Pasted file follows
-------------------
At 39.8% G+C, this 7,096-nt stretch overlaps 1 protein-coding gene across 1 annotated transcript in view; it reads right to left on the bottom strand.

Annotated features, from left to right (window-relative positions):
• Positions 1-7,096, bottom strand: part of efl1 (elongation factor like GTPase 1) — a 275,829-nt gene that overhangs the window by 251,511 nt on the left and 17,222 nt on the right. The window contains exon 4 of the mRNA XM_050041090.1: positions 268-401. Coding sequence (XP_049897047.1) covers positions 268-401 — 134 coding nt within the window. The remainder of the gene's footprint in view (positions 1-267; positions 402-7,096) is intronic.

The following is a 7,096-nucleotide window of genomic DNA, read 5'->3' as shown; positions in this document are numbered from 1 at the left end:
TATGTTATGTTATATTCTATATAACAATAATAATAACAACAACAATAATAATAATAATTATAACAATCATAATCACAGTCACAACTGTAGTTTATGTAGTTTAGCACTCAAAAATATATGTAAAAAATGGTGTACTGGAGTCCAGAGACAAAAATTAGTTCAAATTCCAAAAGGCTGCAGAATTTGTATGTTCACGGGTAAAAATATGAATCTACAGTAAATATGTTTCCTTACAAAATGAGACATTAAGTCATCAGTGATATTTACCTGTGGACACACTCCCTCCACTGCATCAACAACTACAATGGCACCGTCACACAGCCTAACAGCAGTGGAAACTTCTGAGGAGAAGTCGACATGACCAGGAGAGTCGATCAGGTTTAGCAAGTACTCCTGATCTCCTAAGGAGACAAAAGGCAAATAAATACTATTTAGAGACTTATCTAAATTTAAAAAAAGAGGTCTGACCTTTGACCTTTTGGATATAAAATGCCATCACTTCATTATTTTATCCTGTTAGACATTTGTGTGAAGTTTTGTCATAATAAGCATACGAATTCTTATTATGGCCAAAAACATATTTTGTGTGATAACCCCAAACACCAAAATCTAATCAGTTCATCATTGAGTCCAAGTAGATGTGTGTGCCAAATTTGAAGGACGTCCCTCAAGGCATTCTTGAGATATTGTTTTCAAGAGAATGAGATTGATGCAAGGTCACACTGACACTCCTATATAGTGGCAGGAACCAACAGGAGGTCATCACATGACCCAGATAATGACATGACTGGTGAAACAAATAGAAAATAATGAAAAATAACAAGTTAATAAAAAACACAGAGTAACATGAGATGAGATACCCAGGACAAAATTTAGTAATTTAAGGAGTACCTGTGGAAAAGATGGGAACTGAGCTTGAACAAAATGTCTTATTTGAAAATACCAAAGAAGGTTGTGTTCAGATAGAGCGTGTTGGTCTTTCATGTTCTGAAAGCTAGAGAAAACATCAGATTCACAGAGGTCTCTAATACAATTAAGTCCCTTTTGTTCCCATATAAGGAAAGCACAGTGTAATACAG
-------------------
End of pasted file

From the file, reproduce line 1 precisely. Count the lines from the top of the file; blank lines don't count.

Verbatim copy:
At 39.8% G+C, this 7,096-nt stretch overlaps 1 protein-coding gene across 1 annotated transcript in view; it reads right to left on the bottom strand.